It has been a few weeks since I wrote the last Shanghailander.net post, a delay very much caused by the number of Air Miles I flew in the last weeks. Taking me away from my favorite city and its history, I found myself confronted with its future. This post about New Shanghai if not future Shanghai.
“Aerotropolis, the way we’ll live next” is a book I picked in Bangkok airport a few weeks ago and reading it has been fascinating since. My interest in it surely resonates with my background in transport studies (many years ago now) as well as my recent peak in airmiles flown. The basic theory of John D. Kasarda (the wisdom behind the book) is that cities are drawn around airports because of the need of speed and connectivity. Greg Lindsay (who actually wrote the book) uses many examples of such cities that have been built (mostly in the USA) or are being built (mostly in Asia) around airports.
The aerotropolis seems to be the answer to every problem from global climate change (even demonstrating that flying food around the World is more eco-friendly than growing it locally), to over population (as everybody will be so happy to live in these new mecca of speed and efficiency). Similarly, air transport will fuel the economy of the instant age, as internet purchase rapidly inflate the need for small parcels delivered worldwide as fast as possible. In a same way, facebook and social network will push people to connect face-to-face, using airplanes to bring the gap between continents. The pair finds direct application of their theory in Asia, for example in Singapore that is labelled as the typical aerotropolis. They also find in Bangkok success for passenger traffic, i.e. tourists. At the same time, its failure to create the surrounding aerotropolis environment is also an example of how not to create an aerotropolis from Kasarda’s point of view.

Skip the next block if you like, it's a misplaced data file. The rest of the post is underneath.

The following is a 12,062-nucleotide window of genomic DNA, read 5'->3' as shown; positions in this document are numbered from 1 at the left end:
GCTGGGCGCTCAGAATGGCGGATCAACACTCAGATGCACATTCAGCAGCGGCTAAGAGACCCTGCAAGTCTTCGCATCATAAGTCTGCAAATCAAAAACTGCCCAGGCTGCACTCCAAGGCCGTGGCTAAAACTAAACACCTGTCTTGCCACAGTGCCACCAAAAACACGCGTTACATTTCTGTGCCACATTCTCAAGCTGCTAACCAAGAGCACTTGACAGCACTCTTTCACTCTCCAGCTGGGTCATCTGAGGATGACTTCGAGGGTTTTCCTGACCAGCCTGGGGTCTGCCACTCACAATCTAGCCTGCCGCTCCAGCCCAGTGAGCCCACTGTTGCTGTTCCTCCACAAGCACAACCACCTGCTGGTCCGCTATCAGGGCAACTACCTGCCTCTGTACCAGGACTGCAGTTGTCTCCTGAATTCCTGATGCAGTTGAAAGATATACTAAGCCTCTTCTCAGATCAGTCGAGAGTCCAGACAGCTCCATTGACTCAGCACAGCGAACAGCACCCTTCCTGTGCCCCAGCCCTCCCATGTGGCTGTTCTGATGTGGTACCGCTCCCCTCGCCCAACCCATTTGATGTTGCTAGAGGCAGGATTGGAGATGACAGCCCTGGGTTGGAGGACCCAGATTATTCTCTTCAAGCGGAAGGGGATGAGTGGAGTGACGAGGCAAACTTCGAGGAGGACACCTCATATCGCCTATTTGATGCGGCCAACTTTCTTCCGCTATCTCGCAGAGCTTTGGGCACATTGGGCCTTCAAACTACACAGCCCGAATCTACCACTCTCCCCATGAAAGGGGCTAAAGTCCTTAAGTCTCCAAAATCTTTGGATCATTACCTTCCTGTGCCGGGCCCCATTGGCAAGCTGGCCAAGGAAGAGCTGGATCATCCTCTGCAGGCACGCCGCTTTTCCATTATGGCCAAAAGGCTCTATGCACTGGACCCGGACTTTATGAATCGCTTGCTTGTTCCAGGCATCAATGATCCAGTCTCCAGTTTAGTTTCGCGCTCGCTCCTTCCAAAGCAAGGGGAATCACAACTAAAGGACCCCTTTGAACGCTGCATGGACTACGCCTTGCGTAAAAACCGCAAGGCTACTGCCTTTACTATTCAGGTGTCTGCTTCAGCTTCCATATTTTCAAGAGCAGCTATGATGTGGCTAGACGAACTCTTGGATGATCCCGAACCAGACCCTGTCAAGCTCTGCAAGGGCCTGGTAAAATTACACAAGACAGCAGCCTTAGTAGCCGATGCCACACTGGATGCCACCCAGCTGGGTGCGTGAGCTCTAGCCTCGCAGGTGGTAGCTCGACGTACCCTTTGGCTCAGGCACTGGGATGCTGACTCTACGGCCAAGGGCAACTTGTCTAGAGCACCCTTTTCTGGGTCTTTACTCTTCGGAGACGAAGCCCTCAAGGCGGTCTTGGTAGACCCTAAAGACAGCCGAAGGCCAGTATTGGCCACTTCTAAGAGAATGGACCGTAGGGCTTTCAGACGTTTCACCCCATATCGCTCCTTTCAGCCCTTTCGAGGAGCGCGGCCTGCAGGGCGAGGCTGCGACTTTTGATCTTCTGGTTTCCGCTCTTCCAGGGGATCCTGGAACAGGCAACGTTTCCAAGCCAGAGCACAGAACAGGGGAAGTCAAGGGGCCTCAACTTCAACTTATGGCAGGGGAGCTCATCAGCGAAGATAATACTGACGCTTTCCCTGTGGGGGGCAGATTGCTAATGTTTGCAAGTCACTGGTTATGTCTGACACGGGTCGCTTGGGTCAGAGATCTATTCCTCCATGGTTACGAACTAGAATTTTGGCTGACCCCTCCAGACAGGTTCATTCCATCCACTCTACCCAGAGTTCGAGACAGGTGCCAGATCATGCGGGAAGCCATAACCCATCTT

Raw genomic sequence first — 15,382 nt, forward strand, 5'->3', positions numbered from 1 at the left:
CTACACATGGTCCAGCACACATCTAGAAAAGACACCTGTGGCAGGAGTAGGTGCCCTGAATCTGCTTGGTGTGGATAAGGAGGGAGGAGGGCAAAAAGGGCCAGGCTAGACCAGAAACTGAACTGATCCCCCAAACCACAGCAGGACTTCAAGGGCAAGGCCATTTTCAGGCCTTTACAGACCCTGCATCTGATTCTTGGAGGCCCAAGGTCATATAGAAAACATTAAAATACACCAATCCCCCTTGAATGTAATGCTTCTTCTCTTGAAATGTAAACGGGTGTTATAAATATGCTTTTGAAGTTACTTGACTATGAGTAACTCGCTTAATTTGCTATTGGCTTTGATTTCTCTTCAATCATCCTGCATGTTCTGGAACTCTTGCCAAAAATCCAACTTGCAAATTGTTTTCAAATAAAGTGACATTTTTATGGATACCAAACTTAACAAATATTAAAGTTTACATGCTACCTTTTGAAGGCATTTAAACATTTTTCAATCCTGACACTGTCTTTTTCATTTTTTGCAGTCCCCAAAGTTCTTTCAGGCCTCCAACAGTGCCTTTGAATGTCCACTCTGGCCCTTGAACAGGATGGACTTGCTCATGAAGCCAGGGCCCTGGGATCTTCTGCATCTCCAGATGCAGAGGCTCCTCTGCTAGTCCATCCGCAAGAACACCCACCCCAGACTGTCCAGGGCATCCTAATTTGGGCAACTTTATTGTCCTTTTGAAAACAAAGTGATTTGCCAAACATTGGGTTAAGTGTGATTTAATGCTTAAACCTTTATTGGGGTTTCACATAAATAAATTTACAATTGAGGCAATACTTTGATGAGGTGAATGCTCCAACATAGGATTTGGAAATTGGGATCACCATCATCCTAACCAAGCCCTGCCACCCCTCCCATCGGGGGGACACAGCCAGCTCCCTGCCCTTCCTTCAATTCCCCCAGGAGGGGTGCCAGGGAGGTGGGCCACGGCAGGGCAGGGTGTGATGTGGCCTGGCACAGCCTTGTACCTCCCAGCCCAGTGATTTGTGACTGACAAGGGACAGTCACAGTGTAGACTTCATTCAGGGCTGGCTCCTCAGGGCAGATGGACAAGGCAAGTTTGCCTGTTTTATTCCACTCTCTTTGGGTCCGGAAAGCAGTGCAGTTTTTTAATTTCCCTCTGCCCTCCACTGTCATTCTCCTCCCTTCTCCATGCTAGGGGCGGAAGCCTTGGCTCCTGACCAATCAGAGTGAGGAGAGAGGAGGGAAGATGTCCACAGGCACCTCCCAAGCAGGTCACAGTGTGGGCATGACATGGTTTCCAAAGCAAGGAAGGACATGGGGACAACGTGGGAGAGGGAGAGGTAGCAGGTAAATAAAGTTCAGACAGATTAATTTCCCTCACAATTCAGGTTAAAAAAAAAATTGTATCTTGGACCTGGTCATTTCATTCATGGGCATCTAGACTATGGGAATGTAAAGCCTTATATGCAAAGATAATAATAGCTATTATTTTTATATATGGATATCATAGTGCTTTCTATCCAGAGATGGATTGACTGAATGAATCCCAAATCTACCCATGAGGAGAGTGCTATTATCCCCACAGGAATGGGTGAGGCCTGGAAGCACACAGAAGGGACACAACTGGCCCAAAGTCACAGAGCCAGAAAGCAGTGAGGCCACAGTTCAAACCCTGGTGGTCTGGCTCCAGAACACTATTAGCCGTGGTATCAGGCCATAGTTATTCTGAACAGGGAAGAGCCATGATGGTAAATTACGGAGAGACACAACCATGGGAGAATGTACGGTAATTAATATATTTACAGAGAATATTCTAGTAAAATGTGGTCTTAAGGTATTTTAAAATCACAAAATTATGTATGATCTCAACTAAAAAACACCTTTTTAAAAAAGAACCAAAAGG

The nearest example to us is surely the new Hong Qiao area. Creating the Hong Qiao 2 terminal, combined with highspeed railway links and the land clearing miles around was definitely inspired by Kasarda’s theories. Just seeing the change in what used to be Puxi’s back waters transformed into the new hot development area is fascinating. Logistics companies, manufacturing and office complexes are all moving Westwards, attracted by this new magnet of competitiveness. Hotels, serviced apartments and residential areas are sure to follow, as all these people will need accommodation short or long term. In that sense, the aerotropolis is just working the way Kasarda predicted it. People are attracted by the airport and its economic opportunities… but whether it is really where people want to live is a different story. This probably the limit to the theory (see The Guardian review of the same book) as living in the aerotropolis seems more like living in Fritz Lang’s Metropolis than in new found paradise.
This is all good for Old Shanghai anyway. As the pressure to create new offices and residential real estate moves form the city center to the peripheral areas, it is likely that the destruction of our beloved city will slow down. Once money made, the winners of this new game will surely move to nicer areas like the Bund or the old French Concession. By contributing to their gentrification, they will hopefully want to protect their new found little paradise and help keeping part of Old Shanghai intact.